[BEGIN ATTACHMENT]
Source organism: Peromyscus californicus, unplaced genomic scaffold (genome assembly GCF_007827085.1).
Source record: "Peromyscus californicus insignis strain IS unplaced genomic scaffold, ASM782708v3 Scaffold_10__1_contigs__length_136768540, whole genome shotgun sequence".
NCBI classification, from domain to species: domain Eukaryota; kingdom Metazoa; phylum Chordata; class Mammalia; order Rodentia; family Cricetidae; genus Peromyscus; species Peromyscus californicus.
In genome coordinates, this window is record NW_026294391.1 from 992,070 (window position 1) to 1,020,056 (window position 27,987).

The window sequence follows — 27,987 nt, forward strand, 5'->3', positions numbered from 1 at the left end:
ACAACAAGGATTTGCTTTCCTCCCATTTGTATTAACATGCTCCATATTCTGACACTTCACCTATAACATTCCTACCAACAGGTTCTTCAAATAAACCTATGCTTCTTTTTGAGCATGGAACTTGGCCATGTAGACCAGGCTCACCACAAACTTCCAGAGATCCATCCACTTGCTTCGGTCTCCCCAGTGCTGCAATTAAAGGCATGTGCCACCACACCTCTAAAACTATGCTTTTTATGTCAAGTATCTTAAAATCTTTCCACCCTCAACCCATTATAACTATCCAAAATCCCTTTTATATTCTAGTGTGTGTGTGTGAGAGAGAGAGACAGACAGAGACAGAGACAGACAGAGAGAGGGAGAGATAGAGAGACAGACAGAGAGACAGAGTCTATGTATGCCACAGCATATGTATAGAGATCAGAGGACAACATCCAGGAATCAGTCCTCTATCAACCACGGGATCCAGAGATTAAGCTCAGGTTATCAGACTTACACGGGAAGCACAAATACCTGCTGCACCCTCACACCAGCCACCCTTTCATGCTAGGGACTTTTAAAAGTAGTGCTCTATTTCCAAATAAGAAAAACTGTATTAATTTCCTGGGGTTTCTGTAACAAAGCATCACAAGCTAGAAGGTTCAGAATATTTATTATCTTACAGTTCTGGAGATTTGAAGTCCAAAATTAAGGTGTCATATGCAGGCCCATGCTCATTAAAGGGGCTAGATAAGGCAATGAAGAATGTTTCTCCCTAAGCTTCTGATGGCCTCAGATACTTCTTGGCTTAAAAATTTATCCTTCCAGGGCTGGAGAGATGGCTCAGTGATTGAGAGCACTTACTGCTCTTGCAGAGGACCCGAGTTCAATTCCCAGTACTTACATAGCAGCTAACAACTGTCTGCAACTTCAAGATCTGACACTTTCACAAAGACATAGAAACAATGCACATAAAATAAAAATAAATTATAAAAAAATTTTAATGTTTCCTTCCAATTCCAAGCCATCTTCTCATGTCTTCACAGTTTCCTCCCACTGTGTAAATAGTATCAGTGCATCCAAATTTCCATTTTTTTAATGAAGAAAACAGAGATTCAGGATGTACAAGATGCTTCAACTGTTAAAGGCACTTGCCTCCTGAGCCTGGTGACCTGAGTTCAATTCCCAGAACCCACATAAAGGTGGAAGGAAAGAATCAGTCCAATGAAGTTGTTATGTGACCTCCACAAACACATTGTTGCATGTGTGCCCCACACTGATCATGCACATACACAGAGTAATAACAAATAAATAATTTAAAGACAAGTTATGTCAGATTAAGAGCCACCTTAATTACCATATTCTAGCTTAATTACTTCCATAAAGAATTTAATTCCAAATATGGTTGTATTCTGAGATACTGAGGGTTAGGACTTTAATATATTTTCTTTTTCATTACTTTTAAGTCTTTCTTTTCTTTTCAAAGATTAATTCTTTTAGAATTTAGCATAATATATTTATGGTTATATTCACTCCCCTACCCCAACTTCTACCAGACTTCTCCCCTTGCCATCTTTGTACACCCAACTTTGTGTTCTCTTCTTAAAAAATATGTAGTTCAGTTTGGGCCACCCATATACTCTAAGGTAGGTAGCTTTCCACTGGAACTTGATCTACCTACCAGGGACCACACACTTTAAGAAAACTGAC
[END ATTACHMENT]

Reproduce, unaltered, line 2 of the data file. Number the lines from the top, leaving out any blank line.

Source record: "Peromyscus californicus insignis strain IS unplaced genomic scaffold, ASM782708v3 Scaffold_10__1_contigs__length_136768540, whole genome shotgun sequence".